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Redistribution, Pension Systems and Capital Accumulation

  • Christophe Hachon

    (Centre d’Economie de La Sorbonne, University Paris 1, Panthéon-Sorbonne)

In this paper we study the macroeconomic impact of a policy which changes the redistributive properties of an unfunded pension system. Using an overlapping generations model with a closed economy and heterogeneous agents, we show that a weaker link between contributions and benefits has an impact on the level of capital per capita if and only if there are inequalities in the length of life. Furthermore, this policy has positive implications for every economic agent if the system has a defined-benefit structure. The tax rate and inequalities decrease, whereas the wealth of each agent increases. However, with a defined-contribution pension system, this policy has a negative impact on every macroeconomic variable except on the wealth of the poorest agents.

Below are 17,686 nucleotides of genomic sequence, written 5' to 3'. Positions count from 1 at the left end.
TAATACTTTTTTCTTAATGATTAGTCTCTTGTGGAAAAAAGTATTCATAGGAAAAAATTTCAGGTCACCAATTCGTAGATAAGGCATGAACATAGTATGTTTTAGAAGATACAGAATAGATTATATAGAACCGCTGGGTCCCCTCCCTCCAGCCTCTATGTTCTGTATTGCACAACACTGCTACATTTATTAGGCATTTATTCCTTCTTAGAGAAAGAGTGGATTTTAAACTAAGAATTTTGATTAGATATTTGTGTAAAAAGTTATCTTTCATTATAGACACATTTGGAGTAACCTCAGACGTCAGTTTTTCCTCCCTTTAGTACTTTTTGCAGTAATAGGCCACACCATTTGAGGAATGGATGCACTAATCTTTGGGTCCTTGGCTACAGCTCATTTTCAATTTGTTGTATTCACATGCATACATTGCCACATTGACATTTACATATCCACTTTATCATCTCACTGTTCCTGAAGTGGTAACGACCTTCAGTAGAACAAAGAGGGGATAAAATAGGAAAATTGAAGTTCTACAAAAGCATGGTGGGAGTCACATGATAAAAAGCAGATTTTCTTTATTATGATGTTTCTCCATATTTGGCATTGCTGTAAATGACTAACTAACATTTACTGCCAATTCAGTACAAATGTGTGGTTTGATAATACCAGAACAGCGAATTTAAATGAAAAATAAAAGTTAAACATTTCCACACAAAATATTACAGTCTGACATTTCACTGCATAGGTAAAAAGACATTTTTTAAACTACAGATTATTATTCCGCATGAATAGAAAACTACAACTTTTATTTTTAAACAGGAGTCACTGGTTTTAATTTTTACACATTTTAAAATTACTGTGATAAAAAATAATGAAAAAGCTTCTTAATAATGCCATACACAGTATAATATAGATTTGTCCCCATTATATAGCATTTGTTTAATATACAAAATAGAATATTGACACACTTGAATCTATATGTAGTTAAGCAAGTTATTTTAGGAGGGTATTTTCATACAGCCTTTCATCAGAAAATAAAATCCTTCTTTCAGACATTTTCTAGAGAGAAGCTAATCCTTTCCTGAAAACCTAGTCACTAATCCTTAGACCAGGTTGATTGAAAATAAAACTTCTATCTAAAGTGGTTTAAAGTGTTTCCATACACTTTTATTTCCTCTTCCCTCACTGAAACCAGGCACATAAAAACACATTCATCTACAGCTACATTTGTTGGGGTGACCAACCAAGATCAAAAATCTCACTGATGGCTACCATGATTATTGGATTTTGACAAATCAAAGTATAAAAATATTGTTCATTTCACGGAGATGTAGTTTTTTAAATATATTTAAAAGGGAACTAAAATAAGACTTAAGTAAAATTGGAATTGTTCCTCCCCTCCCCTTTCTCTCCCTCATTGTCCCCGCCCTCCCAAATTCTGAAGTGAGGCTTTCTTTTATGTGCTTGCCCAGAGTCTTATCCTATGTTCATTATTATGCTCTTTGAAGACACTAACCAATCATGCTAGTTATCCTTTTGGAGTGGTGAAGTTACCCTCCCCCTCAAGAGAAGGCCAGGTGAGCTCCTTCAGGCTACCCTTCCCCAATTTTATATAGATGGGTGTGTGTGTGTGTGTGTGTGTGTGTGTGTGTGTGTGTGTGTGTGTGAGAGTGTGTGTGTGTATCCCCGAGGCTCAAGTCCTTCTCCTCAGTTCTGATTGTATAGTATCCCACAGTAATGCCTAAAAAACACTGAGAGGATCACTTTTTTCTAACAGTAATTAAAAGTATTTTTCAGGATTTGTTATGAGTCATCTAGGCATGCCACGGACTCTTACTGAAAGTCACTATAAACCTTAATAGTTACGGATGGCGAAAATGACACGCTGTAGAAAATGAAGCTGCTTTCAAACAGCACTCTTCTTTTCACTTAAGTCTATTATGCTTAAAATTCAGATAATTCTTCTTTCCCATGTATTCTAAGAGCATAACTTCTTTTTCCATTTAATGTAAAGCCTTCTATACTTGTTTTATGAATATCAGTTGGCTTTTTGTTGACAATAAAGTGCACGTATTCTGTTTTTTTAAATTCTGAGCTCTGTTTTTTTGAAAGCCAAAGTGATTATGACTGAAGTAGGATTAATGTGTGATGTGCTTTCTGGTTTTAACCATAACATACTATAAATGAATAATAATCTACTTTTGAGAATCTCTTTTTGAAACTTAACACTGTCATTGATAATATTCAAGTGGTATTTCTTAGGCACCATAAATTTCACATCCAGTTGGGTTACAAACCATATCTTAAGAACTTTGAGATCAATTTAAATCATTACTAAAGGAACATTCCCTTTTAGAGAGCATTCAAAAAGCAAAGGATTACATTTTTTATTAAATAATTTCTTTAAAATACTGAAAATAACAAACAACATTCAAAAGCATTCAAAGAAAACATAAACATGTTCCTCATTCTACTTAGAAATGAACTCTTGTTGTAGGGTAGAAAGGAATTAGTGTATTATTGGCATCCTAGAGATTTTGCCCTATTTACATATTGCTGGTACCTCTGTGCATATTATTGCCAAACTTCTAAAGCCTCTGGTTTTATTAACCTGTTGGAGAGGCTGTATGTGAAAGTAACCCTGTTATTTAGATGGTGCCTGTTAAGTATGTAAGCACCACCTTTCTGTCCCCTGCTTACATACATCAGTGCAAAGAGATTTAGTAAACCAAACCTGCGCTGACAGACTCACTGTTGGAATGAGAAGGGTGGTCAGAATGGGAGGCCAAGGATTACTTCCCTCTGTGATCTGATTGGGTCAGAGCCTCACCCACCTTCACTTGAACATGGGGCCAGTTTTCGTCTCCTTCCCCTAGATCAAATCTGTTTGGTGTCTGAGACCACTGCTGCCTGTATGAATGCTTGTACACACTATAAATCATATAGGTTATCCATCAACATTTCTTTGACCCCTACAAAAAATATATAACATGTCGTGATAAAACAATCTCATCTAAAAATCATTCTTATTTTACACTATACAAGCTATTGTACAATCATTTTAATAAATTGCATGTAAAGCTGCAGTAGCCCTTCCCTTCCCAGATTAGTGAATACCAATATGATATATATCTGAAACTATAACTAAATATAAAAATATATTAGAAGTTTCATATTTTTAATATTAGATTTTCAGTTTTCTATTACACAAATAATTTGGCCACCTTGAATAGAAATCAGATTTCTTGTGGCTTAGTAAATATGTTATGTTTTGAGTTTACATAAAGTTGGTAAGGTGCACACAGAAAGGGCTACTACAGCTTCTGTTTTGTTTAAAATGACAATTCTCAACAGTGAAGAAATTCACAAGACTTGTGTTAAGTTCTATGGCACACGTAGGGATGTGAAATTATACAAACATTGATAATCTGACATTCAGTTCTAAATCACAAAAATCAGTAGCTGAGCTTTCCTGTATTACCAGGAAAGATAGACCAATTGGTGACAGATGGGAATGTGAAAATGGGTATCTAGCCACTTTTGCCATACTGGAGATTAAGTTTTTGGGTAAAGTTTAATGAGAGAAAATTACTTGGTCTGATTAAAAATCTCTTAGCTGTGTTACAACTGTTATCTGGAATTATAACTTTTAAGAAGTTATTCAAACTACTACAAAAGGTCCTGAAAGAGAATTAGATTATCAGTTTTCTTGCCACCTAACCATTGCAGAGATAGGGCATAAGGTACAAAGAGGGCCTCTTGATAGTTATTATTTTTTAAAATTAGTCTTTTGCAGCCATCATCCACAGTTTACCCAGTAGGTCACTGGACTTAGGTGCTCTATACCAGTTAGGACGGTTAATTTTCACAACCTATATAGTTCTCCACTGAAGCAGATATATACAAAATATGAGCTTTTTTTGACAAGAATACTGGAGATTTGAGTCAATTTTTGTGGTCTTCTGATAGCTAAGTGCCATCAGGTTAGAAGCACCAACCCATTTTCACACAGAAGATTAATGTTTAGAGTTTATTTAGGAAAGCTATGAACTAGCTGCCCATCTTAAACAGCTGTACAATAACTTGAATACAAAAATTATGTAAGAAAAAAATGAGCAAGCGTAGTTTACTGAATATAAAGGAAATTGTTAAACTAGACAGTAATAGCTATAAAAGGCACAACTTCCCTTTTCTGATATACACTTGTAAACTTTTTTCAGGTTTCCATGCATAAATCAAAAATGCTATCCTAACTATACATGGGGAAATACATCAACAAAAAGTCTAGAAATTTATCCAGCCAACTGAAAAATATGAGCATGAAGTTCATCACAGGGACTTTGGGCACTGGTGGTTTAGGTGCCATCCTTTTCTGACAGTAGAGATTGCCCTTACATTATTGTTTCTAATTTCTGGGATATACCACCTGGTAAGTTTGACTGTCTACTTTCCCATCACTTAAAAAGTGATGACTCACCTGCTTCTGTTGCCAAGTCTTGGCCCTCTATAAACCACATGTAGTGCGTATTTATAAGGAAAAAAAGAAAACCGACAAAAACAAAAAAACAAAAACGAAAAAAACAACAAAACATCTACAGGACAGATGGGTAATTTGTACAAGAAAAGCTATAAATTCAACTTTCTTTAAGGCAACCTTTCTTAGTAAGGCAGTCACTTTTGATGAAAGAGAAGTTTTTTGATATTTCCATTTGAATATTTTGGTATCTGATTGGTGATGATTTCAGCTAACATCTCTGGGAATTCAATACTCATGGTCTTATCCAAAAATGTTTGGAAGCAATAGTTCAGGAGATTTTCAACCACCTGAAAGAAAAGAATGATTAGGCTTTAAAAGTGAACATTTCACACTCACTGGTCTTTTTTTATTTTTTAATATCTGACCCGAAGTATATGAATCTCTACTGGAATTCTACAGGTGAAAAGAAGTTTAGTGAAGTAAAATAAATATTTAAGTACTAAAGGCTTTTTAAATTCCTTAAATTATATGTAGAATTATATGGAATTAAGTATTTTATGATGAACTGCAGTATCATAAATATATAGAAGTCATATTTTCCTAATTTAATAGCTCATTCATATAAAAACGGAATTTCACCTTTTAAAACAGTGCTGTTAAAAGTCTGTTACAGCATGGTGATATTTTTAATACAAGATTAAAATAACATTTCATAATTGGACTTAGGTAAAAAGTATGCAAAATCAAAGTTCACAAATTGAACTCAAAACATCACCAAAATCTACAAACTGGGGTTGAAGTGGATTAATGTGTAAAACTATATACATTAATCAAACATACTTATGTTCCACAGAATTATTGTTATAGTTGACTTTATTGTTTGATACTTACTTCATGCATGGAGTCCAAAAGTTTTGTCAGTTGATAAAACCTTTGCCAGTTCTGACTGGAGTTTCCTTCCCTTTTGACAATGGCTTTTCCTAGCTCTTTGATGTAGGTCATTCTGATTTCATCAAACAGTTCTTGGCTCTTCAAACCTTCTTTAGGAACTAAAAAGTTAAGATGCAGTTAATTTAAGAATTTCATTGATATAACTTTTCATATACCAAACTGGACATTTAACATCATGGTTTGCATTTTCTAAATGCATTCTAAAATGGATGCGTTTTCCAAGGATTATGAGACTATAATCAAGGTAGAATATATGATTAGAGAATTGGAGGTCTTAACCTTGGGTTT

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Article provided by Institute of Public Finance in its journal Financial Theory and Practice.

Volume (Year): 32 (2008)
Issue (Month): 3 ()
Pages: 339-368

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Handle: RePEc:ipf:finteo:v:32:y:2008:i:3:p:339-368
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  1. Alessandro, SOMMACAL, 2004. "Pension systems and intragenerational redistribution when labor supply is endogenous," Discussion Papers (IRES - Institut de Recherches Economiques et Sociales) 2004008, Université catholique de Louvain, Institut de Recherches Economiques et Sociales (IRES).
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  11. Gilles Le Garrec, 2005. "Social security, inequality and growth," Documents de Travail de l'OFCE 2005-22, Observatoire Francais des Conjonctures Economiques (OFCE).
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  15. Bas Van Groezen & Lex Meijdam & Harrie A. A. Verbon, 2007. "Increased Pension Savings: Blessing or Curse? Social Security Reform in a Two-Sector Growth Model," Economica, London School of Economics and Political Science, vol. 74(296), pages 736-755, November.
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